Devil's Dyke, Cambridgeshire

Follow Britain’s finest Anglo-Saxon earthwork as it runs like a scar across the flat landscape of a little-known county.

5th March 2013
A rare sight but this pasqueflower can be found at Devil's Dyke

There’s something magical about ancient earthworks. Their durability, timeless scale and the mystery that surrounds them create a thought-provoking window to another, lesser-known world.

Set in the heart of rural Cambridgeshire, Devil’s Dyke is often described as Britain’s finest Anglo-Saxon earthwork of its kind – and it’s certainly one of the best surviving.

The ancient monument stretches for seven and a half miles, and reaches a daunting 10m (33ft) in height. This archaeological treasure is also a Site of Special Scientific Interest (SSSI) as it is a haven for wildflowers, butterflies and a range of grassland insects come spring and summer.

The dyke is made up of a defensive earth bank and ditch, originally built to control access from the nearby Roman roads, including the Icknield Way. Since its creation, a string of roads and railways have cut through the earthwork, breaking the bank in several places.

A number of excavation projects have been carried out, but still little is known about its creators. Archaeologists place its construction in the fifth or sixth century AD and believe the East Anglians built it to control the neighbouring Mercians.

Unwelcome guest

But local legends tells a different story – involving the Devil. The evil one is said to have visited a nearby wedding, but after he was chased away by the wedding guests, he carved a large ditch in the ground with his tail.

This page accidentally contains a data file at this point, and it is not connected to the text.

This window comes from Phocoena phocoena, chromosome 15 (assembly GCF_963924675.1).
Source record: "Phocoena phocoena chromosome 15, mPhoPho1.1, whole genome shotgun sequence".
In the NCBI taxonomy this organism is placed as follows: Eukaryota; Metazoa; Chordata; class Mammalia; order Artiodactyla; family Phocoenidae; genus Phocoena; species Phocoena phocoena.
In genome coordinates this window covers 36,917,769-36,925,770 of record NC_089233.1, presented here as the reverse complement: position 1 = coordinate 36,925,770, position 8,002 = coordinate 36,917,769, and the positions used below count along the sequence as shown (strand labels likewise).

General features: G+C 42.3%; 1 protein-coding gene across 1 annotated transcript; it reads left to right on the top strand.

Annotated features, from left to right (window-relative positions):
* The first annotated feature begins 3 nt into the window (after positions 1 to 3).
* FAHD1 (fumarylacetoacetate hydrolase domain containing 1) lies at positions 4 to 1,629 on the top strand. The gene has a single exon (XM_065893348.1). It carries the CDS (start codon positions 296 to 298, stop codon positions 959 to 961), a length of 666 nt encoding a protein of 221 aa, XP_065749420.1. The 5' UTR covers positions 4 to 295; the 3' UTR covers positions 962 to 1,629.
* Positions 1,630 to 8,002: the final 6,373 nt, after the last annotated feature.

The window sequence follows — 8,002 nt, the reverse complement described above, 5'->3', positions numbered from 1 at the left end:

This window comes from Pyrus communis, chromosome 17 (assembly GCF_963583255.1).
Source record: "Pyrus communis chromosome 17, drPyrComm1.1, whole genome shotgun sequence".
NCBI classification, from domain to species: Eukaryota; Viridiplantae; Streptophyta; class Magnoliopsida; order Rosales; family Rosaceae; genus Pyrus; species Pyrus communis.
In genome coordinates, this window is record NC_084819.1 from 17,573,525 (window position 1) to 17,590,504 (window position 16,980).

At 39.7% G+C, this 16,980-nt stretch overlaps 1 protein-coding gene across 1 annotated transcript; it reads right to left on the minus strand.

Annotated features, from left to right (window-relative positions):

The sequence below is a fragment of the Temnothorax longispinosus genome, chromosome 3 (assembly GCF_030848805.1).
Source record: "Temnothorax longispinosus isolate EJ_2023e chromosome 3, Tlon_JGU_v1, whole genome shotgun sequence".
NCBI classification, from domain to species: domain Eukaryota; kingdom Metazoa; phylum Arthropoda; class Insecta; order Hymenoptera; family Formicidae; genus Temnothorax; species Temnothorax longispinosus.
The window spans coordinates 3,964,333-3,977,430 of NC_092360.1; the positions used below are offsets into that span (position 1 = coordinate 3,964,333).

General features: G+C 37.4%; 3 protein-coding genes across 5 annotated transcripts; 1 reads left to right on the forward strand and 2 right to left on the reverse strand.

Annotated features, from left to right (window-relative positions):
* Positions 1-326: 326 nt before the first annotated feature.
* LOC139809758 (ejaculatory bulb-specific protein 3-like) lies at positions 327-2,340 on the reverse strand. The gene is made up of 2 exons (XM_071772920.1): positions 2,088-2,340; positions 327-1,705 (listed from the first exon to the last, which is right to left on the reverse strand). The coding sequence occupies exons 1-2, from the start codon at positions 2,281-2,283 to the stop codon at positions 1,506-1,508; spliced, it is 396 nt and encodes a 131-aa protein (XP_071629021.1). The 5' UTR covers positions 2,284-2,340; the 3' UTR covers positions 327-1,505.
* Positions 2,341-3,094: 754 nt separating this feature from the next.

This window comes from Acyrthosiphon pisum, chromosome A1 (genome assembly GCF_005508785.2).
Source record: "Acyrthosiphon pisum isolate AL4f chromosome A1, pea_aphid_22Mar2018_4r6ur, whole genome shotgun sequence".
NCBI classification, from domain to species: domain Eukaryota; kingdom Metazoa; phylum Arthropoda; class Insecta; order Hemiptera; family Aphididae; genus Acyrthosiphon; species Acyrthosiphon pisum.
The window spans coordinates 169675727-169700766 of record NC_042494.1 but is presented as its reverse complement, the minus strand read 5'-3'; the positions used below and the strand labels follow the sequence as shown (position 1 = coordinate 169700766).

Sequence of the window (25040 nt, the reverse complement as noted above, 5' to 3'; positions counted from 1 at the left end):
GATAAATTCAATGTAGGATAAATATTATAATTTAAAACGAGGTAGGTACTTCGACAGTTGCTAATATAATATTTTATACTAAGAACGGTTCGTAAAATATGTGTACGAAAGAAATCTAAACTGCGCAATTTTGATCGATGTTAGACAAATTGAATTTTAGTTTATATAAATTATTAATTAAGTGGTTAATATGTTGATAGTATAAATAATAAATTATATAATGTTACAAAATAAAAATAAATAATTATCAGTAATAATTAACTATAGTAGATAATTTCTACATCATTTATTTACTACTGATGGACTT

However, the name ‘Devil’s Dyke’ is believed to be a post-medieval one, with references to ‘Reach Dyke’ documented during William the Conqueror’s seige of Ely in the 11th century.

The area sits between two very different ecosystems; rich, peaty fenland and a chalk escarpment. The chalk and clay earth make a unique habitat for wildlife, including flowers, birds and butterflies.

The dyke walk begins in the village of Reach, which sits between Cambridge and Newmarket. The five-mile trail starts at the Dyke’s End pub, leading along the base of the dyke before climbing to the top, offering far-reaching views across neighbouring Burwell and Swaffam Prior.

After crossing a few stiles, the circular walk crosses farmland towards Swaffam Prior village, which is home to twin churches and two windmills. The walk then trails back to Reach village alongside a young woodland on a clearly marked track, and arrives back at the dyke.

Main Photo: Getty 

Useful Information

 

 

HOW TO GET THERE

 

Devil’s Dyke sits in the centre of a triangle created by Cambridge, Newmarket and Ely. From the A14, Quay/Swaffham Road and Burwell Road lead directly to Reach village. Newmarket is the nearest train station, which is a 15-minute drive from Reach.

FIND OUT MORE

Devil’s Dyke
Restoration Project
www.devilsdykeproject.org.uk

EAT

Dyke’s End Pub
8 Fair Green
Reach
CB25 0JD

01638 743816

www.dykesend.co.uk

The Dyke’s End pub is the starting point for the dyke
walk, and serves up fresh,
local produce, real ales and traditional pub favourites to hungry walkers.

STAY

Cambridge Quy Mill Hotel
Church Road
Stow-Cum-Quy
Cambridge
CB25 9AF

01223 293383

www.bw-cambridgequymill.co.uk

Cambridge Quy Mill Hotel is set in an historic water mill, and boasts leafy gardens and an award-winning restaurant.

Rutland Arms Hotel

33 High Street,
Newmarket, Suffolk CB8 8NB

0843 178 7163

www.bespokehotels.com/rutlandarmshotel

On Newmarket’s historic High Street, The Rutland Arms Hotel is a former coaching inn with a stylish wine bar.

NEARBY

Burwell Museum

Mill Close, Burwell, Cambridge CB25 0HL
01638 605544

www.burwellmuseum.org.uk

Burwell Museum is a quaint preserver of rural history, home to a Grade-II listed windmill.

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